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Author: AnnaLisa Allegretti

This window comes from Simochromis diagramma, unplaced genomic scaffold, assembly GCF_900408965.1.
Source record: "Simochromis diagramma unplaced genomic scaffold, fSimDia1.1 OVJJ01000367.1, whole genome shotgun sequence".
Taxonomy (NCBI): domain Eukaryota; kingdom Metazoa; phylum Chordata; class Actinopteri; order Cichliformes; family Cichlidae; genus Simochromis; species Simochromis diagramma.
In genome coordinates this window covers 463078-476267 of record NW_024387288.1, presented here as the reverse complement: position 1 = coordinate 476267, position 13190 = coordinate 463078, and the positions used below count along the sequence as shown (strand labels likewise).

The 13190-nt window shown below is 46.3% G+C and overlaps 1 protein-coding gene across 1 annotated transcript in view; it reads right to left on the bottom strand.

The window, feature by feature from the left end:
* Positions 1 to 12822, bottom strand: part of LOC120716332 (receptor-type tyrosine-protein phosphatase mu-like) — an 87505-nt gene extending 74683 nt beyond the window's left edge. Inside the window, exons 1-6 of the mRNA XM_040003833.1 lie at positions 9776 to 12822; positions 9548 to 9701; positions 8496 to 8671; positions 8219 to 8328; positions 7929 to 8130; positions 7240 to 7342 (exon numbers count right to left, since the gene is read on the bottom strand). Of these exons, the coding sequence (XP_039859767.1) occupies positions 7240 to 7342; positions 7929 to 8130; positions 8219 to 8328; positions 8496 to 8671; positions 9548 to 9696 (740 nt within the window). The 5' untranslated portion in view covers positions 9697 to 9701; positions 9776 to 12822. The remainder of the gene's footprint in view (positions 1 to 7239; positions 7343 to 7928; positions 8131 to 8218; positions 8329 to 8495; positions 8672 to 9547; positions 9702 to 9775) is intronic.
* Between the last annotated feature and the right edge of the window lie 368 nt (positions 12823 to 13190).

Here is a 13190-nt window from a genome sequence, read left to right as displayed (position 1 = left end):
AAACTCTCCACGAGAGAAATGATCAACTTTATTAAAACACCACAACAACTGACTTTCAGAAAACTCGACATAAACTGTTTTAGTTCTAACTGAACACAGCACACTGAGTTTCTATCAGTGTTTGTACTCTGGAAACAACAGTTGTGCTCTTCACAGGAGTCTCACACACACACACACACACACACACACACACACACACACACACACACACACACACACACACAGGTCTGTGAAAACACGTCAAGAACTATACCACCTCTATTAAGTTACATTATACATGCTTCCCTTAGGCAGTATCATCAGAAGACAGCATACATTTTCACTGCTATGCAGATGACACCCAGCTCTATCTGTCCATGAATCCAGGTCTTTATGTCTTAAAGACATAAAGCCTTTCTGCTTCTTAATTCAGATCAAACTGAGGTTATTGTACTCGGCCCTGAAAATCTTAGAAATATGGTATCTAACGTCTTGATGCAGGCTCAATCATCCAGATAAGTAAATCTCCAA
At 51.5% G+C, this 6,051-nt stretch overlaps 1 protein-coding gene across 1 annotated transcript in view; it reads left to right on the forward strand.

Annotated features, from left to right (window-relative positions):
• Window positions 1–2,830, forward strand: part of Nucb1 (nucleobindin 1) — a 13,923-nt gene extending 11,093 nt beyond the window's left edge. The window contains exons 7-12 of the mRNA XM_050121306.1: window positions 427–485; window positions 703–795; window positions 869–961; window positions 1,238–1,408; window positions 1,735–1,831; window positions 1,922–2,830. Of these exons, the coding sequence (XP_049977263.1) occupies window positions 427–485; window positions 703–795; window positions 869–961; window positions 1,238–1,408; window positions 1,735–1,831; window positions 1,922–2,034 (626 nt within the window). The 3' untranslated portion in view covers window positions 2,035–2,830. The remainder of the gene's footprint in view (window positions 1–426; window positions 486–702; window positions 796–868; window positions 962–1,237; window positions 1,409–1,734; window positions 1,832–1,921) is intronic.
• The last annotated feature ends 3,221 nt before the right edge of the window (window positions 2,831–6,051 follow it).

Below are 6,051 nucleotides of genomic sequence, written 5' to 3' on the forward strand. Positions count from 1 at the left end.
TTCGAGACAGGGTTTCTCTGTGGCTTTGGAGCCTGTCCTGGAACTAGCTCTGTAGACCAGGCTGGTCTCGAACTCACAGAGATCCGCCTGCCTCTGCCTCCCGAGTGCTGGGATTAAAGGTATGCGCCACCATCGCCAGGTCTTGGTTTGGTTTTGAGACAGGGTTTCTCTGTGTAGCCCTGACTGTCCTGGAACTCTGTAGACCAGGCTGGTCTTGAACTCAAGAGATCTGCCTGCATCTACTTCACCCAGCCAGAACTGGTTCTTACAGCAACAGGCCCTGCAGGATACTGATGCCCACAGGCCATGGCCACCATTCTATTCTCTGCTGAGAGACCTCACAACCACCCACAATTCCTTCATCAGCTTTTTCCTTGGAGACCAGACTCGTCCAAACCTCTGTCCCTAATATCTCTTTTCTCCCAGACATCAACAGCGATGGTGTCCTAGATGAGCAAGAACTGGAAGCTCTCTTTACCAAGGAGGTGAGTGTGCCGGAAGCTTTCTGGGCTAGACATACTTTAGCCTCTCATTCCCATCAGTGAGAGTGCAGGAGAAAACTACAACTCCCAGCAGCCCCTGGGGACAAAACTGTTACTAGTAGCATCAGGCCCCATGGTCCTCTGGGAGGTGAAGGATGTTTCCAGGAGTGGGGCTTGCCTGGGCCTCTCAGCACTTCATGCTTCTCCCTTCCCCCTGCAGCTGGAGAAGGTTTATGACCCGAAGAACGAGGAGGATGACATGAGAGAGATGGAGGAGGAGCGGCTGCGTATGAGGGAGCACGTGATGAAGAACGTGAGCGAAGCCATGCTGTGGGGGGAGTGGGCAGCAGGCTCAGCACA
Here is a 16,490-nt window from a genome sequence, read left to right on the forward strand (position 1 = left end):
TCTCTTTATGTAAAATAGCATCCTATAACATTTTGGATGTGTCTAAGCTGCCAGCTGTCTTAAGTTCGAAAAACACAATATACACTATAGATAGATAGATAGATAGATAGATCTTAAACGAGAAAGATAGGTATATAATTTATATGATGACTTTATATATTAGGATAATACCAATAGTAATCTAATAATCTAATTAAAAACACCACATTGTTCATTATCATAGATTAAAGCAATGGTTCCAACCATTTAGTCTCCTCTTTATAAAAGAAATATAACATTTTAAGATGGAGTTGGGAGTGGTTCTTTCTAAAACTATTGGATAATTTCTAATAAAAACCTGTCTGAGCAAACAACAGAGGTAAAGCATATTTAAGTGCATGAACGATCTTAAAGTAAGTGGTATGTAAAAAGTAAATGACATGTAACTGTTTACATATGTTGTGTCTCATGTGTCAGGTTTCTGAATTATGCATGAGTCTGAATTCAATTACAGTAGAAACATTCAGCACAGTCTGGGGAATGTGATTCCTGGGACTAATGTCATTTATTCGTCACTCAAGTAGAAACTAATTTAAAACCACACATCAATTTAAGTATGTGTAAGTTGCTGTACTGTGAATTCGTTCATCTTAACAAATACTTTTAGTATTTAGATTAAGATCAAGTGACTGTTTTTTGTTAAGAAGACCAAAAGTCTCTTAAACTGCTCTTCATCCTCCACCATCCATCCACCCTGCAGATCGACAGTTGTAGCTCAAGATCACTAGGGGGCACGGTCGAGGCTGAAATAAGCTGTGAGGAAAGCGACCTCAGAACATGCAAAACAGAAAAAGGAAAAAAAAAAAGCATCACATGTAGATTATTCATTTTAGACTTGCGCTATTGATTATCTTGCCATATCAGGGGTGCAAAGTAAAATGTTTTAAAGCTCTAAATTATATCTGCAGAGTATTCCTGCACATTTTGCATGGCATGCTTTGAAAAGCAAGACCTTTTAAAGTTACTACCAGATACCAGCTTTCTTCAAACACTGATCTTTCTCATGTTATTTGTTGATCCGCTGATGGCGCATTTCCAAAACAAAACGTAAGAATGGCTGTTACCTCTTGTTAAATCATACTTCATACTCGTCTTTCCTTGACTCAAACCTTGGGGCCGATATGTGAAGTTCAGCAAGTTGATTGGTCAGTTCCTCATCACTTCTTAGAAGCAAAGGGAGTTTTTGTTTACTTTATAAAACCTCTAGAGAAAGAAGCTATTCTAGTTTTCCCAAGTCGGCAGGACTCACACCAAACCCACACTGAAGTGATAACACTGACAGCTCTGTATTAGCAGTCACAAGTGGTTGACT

"While some of these dogs are purebred American Pit Bull Terriers (APBTs), the only true "Pit Bull," many of them look the part closely enough at first glance that they are lumped in to a loosely formed concept that is popularly referred to as the "pit bull" or "pitbull." I intentionally use the single word, non-capitalized "pitbull" to refer to dogs under this broad umbrella." This is a book about differences, similarities and assumptions. I started this project by asking people to bring their "pitbulls" and "pit-mixes" to photo shoots in Pennsylvania, New Jersey and Maryland. I didn't ask for breeding papers, I didn't specify purebred American Pit Bull Terriers, I left it up to dog ownersto self-identify their dogs as pitbulls or mixes, because they had decided themselves or been told by a shelter, a vet, or a DNA test that is what their dogs were. The result is a collection of dogs that look very, very different from one another, and yet, if a legislator or a landlord saw any of these dogs, he would call them pitbulls. The point is that while some of these dogs are purebred American Pit Bull Terriers (APBTs), the only true "Pit Bull," many of them look the part closely enough at first glance that they are lumped in to a loosely formed concept that is popularlyreferred to as the "pit bull" or "pitbull." I use the single word, non-capitalized "pitbull" to refer to dogs under this broad umbrella. The dogs featured here are Boxer mixes, American Bulldog mixes, Dogo Argentino mixes, Whippet Mixes and so many other kinds of breed mixes it will not do to list them all. Some of the dogs that look the most "Pit Bull" actually have the least APBT DNA according to their tests. My own Harrison is a strapping young fellow, robust, blocky-headed, strong, and someone cut his ears, but he is more Whippet than Pit Bull. Laurelai, who started me down this road appears to be purebred APBT. As you go through the book, you may say to yourself, "That's not a Pit Bull" and you may very well be right, but to someone, some landlord, some shelter volunteer, some Breed Specific Legislation enforcer, some fearful neighbor or police officer, that dog IS a pitbull, or pitbull-enough. The misuse of the term is so rampant that "pitbull" has become nearly synonymous with "dog" and while it is true that today's All-American mutt has most of the characteristics that also define a true American Pit Bull Terrier, we are losing sightof what matters most: that a good dog is a good dog, no matter what you call him. The dogs in this book are each unique in their appearance and personalities, but they are united as good dogs, family dogs, therapy dogs, search and rescue dogs, and most importantly, happy dogs. They live with chickens, rabbits, horses, cats, other dogs, babies, cancer patients and humans with special needs. The owners in this book are part of a strong and growing movement of educated dog owners who advocate for education and understanding. These owners come from wildly different walks of life but follow the same road to liberate their happydogs from the crushing weight of societal misconceptions. Hopefully, seeing how different each dog in this project is from the next will illuminate how impractical and absurd it is to refer to them all with one label of any kind. Part of the proceeds from each sale go to pitbull-friendly rescues and dogs in need.